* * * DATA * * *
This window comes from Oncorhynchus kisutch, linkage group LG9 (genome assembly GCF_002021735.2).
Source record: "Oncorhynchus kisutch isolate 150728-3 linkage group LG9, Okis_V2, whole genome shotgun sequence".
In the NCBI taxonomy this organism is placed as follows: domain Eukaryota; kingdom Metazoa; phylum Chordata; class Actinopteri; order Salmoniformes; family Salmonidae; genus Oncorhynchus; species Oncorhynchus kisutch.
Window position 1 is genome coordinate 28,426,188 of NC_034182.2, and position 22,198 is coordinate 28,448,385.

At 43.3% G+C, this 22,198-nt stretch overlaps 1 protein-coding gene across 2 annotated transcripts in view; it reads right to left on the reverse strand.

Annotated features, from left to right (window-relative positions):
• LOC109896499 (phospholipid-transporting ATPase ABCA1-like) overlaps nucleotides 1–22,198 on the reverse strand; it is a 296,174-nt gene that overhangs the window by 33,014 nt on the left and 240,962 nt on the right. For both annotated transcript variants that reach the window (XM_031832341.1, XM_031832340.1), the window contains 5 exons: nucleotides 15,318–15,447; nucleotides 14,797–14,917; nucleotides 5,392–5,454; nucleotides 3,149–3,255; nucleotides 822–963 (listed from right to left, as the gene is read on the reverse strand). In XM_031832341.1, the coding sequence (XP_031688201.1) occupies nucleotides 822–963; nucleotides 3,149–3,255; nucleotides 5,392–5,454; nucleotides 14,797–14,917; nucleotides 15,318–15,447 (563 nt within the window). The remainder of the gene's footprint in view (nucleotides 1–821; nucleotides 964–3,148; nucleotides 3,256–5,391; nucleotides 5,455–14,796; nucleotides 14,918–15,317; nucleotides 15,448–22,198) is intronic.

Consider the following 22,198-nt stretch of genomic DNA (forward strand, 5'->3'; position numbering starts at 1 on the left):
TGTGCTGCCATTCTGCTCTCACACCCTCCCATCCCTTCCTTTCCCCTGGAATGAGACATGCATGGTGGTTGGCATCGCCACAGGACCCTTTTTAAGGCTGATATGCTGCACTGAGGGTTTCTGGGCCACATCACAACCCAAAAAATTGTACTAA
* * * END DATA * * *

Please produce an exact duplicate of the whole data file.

This window comes from Oncorhynchus kisutch, linkage group LG9 (genome assembly GCF_002021735.2).
Source record: "Oncorhynchus kisutch isolate 150728-3 linkage group LG9, Okis_V2, whole genome shotgun sequence".
In the NCBI taxonomy this organism is placed as follows: domain Eukaryota; kingdom Metazoa; phylum Chordata; class Actinopteri; order Salmoniformes; family Salmonidae; genus Oncorhynchus; species Oncorhynchus kisutch.
Window position 1 is genome coordinate 28,426,188 of NC_034182.2, and position 22,198 is coordinate 28,448,385.

At 43.3% G+C, this 22,198-nt stretch overlaps 1 protein-coding gene across 2 annotated transcripts in view; it reads right to left on the reverse strand.

Annotated features, from left to right (window-relative positions):
• LOC109896499 (phospholipid-transporting ATPase ABCA1-like) overlaps nucleotides 1–22,198 on the reverse strand; it is a 296,174-nt gene that overhangs the window by 33,014 nt on the left and 240,962 nt on the right. For both annotated transcript variants that reach the window (XM_031832341.1, XM_031832340.1), the window contains 5 exons: nucleotides 15,318–15,447; nucleotides 14,797–14,917; nucleotides 5,392–5,454; nucleotides 3,149–3,255; nucleotides 822–963 (listed from right to left, as the gene is read on the reverse strand). In XM_031832341.1, the coding sequence (XP_031688201.1) occupies nucleotides 822–963; nucleotides 3,149–3,255; nucleotides 5,392–5,454; nucleotides 14,797–14,917; nucleotides 15,318–15,447 (563 nt within the window). The remainder of the gene's footprint in view (nucleotides 1–821; nucleotides 964–3,148; nucleotides 3,256–5,391; nucleotides 5,455–14,796; nucleotides 14,918–15,317; nucleotides 15,448–22,198) is intronic.

Consider the following 22,198-nt stretch of genomic DNA (forward strand, 5'->3'; position numbering starts at 1 on the left):
TGTGCTGCCATTCTGCTCTCACACCCTCCCATCCCTTCCTTTCCCCTGGAATGAGACATGCATGGTGGTTGGCATCGCCACAGGACCCTTTTTAAGGCTGATATGCTGCACTGAGGGTTTCTGGGCCACATCACAACCCAAAAAATTGTACTAA